Every Friday, A.V. Club staffers kick off our weekly open thread for the discussion of gaming plans and recent gaming glories, but of course, the real action is down in the comments, where we invite you to answer our eternal question: What Are You Playing This Weekend?
I have a theory: We all have a hobby that makes us a closet Redditor, in spirit if not fact. It’s that one topic that each of us is so specifically, obsessively nerdy about that we’ll weather all the sorts of people and things that make a site like Reddit a general drag to spend any time on, in order to find a handful of people who match our personal level of weirdness about this one thing. Maybe it’s posting pictures of birds with human arms; maybe it’s expressing your hatred of Grandpa Joe from Willy Wonka And The Chocolate Factory; maybe it’s exchanging pictures of famous women’s feet. (This is Reddit we’re talking about, after all.)
For me, it’s idle games.
In the past, I’ve written about the phenomenon of the idle game—sometimes referred to as a clicker game, or “incremental” game, or a whole bunch of other terms that generally mean “the numbers go up.” I’ve tried to explain to other, more regular human beings why the dopamine-starved portions of my brain light up in response to a game where I spend a long time farming a percentage of a number in order to get a thing that makes more of that number grow. Unfortunately, though, I wrote my column “Confessions Of An Idle Gamer” all the way back in the spring of 2019, and two things have happened since then: Incremental games have gotten way, way more interesting, and I, personally, have gotten way more starved of any sort of good-feeling neurotransmitters kicking around in my brain, as the pandemic has Katamari’d its way merrily along.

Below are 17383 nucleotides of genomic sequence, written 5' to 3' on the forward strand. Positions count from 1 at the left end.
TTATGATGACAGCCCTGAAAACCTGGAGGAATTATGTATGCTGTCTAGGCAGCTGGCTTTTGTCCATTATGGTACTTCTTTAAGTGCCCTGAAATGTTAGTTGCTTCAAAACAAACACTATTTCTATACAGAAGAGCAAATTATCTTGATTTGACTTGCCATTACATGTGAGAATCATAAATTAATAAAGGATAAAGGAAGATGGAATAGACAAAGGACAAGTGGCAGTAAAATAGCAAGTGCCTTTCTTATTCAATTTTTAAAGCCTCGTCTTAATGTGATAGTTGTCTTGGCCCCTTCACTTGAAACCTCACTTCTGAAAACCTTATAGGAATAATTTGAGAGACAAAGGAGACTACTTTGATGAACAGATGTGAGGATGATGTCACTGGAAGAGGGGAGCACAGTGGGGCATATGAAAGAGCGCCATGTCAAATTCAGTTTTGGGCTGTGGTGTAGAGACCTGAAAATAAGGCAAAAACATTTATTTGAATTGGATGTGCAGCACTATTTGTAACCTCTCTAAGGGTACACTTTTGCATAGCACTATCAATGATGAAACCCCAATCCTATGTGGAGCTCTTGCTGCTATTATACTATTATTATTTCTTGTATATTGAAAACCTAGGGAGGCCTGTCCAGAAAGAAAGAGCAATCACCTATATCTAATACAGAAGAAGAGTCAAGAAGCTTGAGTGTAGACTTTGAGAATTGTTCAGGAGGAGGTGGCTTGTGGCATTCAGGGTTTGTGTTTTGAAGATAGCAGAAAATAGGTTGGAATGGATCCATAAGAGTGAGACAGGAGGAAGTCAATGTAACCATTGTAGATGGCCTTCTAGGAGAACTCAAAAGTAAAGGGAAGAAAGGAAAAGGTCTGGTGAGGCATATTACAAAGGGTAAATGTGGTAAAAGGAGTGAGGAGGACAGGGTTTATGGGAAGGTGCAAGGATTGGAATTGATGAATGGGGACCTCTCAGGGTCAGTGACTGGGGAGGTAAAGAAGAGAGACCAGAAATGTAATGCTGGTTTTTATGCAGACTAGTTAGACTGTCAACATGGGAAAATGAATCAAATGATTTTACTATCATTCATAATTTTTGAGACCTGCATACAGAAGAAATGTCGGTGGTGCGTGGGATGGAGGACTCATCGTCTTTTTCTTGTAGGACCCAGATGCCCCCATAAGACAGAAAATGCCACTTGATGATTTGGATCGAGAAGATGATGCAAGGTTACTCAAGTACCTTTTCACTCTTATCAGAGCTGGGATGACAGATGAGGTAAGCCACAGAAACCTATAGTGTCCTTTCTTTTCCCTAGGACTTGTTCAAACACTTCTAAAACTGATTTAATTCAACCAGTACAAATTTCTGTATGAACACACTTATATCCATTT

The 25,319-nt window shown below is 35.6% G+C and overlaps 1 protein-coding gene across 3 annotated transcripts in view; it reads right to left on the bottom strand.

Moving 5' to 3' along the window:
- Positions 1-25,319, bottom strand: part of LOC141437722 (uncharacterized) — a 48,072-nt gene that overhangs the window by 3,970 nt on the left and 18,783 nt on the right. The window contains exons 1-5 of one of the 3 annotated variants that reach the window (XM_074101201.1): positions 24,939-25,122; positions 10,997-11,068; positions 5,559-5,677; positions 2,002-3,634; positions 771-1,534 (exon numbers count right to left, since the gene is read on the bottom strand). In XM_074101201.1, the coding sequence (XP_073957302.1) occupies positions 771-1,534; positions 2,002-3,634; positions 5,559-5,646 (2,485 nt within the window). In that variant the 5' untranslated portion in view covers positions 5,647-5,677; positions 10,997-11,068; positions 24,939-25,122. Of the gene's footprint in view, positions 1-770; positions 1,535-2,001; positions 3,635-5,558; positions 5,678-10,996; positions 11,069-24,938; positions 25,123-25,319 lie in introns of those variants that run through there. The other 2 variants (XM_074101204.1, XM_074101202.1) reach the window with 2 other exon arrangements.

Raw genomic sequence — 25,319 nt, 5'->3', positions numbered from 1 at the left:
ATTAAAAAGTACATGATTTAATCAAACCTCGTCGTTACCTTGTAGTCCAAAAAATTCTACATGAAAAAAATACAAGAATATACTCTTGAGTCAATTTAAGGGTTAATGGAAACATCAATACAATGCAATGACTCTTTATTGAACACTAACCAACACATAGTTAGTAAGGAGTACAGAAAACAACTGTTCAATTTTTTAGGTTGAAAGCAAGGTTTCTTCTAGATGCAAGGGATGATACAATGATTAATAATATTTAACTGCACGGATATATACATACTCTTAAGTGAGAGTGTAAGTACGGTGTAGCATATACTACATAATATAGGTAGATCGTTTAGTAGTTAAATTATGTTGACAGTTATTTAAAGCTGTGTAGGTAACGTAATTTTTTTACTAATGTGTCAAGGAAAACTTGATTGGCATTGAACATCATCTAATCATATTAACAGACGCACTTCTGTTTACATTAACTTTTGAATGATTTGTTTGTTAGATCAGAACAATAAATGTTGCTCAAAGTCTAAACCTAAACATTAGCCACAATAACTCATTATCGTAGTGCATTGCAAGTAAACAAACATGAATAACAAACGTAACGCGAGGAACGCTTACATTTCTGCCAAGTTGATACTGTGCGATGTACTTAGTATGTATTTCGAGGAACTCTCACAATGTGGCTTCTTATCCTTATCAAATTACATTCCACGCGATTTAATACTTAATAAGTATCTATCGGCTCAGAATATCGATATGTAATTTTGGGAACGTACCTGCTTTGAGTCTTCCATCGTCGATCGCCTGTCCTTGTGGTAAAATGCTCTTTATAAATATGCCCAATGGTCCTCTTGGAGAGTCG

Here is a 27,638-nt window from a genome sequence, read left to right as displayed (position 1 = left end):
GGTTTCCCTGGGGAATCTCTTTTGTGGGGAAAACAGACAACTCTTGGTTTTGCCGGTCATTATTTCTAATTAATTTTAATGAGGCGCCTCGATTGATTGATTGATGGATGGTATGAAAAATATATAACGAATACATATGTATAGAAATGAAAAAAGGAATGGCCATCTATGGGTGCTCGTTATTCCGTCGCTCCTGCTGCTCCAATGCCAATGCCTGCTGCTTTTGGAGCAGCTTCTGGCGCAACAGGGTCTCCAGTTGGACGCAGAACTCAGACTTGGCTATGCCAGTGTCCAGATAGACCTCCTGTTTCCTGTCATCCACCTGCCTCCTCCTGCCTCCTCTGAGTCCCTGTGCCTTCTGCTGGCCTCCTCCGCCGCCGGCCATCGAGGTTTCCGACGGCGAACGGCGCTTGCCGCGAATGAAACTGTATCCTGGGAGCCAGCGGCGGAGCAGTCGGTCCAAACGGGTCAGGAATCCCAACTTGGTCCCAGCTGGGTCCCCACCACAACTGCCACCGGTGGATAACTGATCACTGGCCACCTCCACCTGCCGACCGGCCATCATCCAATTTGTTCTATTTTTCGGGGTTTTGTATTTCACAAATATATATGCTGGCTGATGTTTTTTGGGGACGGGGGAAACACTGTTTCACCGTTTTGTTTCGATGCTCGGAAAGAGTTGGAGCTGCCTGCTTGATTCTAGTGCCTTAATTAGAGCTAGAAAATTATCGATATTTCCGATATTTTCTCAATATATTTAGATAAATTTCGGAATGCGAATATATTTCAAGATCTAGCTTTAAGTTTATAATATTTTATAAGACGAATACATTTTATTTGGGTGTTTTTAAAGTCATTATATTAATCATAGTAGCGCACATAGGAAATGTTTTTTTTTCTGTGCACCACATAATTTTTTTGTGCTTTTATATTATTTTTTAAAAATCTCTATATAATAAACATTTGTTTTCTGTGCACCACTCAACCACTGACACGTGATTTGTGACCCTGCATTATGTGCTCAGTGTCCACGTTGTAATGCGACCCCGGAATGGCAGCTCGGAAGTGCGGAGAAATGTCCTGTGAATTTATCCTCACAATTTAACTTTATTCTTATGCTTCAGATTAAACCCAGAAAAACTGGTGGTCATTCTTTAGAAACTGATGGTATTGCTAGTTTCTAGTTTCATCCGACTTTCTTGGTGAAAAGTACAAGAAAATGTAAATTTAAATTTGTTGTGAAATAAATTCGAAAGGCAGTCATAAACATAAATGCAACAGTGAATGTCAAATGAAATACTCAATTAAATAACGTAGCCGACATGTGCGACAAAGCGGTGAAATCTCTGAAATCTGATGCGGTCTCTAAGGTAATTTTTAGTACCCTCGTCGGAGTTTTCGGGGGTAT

Where once the clicking of a single cookie could keep any intrusive thoughts away for hours at a time, I now find myself running multiple games in serial, just to get through the day—with new acquisitions aided by Reddit’s charmingly named “Broken Mouse Convention,” the subreddit for people enjoying my particular affliction. I am, in case my tone didn’t convey it properly, not the biggest fan of Reddit as a whole. But if it can get me a new line on the latest innovation in baking brownies or casting spells or whatever other random theme has been slapped atop the Holy Numbers this week, through whatever the latest hot incremental game is, I’ll happily stomach the cost.
Because seeking out the latest idlers isn’t just about giving your free time and clicking fingers to Brownie Clicker or Weed Clicker or whatever’s big at the moment; there’s genuinely interesting work being done in this space, often by one- or two-person teams constantly iterating on each other’s work. Take the culture surrounding The Prestige Tree, initially released by Jacorb 90 in 2020. The game’s name is a riff on “prestige” mechanics common in incrementals, which allow players to reset a portion or all of their progress in exchange for a resource that makes their future runs considerably more powerful. (The psychological effect is to allow the player, on said second pass, to breeze through content that once served as a major stopping point; the neurochemical benefits of this sudden shift in fortunes are hopefully self-explanatory.)